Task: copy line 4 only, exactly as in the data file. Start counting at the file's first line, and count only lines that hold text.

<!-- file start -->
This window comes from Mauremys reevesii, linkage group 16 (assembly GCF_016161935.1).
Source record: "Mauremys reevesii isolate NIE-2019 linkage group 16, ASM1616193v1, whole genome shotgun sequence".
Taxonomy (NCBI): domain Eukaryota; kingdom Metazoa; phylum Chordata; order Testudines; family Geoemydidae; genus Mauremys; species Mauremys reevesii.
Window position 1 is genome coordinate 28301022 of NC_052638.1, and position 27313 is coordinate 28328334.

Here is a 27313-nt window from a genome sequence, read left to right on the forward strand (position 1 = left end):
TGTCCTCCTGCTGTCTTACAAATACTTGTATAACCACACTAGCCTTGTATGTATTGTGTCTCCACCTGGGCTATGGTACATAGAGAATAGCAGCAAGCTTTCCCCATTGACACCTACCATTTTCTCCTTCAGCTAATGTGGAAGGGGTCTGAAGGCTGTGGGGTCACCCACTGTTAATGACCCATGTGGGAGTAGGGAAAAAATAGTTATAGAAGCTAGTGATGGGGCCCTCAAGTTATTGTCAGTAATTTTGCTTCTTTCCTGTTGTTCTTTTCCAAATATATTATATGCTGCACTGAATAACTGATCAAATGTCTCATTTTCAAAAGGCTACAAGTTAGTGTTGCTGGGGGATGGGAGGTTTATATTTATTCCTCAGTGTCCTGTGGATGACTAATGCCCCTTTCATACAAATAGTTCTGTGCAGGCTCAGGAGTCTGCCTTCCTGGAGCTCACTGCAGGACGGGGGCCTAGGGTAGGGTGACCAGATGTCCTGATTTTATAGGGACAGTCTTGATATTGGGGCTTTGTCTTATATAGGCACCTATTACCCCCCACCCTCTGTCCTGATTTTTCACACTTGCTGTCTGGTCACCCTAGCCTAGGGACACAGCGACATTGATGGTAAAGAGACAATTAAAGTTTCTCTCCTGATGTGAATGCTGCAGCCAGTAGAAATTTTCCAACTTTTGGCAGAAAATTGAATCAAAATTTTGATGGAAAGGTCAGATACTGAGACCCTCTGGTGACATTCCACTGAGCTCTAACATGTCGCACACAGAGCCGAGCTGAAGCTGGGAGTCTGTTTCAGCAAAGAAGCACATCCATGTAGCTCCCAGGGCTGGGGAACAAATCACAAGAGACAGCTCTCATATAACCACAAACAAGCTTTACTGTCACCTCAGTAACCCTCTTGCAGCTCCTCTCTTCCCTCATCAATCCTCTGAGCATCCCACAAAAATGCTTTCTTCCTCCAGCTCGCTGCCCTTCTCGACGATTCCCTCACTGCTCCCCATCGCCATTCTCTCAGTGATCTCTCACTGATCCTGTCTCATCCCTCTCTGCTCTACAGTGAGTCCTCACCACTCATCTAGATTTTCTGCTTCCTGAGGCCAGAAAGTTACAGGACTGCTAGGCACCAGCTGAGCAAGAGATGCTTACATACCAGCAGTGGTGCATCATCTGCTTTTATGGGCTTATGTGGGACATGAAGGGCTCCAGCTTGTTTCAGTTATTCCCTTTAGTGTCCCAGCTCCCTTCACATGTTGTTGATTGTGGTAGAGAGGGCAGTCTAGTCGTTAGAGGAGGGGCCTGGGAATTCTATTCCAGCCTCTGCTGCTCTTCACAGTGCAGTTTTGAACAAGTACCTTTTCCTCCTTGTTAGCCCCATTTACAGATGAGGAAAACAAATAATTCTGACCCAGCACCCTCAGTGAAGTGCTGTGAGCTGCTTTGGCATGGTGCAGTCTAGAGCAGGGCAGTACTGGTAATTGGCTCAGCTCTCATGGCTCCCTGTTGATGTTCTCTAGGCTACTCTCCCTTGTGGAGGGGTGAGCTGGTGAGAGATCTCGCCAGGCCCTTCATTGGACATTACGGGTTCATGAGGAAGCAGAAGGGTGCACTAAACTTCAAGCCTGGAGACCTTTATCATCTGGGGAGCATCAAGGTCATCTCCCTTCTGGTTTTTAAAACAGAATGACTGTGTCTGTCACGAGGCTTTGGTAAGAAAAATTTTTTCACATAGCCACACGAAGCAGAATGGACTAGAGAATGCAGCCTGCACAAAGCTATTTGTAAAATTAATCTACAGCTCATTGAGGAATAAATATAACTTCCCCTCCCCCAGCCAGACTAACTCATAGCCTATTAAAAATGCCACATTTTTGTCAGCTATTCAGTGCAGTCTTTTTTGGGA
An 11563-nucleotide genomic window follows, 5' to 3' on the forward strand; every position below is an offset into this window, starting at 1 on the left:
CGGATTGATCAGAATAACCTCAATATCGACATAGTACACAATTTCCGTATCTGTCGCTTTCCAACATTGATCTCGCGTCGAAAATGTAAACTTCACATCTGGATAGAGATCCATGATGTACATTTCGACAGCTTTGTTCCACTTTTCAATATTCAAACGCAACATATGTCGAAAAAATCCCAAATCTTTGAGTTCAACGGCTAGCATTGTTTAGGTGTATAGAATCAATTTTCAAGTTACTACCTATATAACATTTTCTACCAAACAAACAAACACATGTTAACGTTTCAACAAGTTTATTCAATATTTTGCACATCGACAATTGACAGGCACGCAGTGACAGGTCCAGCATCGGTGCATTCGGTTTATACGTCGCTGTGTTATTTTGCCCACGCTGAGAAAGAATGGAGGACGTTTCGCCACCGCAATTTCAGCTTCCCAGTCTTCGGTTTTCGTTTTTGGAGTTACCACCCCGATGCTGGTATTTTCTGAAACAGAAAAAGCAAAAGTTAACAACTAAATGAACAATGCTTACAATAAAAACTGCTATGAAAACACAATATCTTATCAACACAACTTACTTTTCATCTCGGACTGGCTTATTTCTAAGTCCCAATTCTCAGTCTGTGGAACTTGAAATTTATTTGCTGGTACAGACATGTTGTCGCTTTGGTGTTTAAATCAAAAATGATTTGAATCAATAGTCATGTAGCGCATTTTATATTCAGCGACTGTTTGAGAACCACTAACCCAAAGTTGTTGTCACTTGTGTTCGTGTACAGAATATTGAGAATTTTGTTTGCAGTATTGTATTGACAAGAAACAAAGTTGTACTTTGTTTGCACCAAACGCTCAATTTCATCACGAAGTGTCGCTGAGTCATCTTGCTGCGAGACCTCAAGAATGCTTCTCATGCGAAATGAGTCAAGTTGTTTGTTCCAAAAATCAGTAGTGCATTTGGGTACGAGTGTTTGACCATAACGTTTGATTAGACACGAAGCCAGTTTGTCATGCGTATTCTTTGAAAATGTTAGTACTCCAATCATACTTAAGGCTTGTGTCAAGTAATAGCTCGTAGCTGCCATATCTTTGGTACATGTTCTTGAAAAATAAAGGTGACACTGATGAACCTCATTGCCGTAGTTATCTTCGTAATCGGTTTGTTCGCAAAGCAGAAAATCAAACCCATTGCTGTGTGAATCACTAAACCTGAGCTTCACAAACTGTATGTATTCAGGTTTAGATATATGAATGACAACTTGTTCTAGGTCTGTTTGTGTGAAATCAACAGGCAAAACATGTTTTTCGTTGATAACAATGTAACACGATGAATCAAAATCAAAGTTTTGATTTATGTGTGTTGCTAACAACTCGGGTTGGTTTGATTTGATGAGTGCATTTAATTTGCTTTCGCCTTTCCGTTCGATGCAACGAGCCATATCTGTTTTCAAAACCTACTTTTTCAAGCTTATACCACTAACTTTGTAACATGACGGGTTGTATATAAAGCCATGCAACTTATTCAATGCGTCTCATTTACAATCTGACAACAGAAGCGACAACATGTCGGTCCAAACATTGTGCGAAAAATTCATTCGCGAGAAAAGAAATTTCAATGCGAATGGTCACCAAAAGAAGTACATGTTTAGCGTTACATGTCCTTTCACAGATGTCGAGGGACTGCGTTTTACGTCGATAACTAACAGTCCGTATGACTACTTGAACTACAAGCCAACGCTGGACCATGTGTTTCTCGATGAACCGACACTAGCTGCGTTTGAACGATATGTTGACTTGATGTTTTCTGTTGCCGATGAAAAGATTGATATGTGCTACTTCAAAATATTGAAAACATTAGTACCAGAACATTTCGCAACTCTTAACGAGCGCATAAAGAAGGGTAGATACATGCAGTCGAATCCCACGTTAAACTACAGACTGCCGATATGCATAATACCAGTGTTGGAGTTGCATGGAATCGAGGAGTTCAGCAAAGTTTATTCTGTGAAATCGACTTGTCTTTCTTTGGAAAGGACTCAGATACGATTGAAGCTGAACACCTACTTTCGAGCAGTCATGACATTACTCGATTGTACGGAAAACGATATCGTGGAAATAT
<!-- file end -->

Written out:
Window position 1 is genome coordinate 28301022 of NC_052638.1, and position 27313 is coordinate 28328334.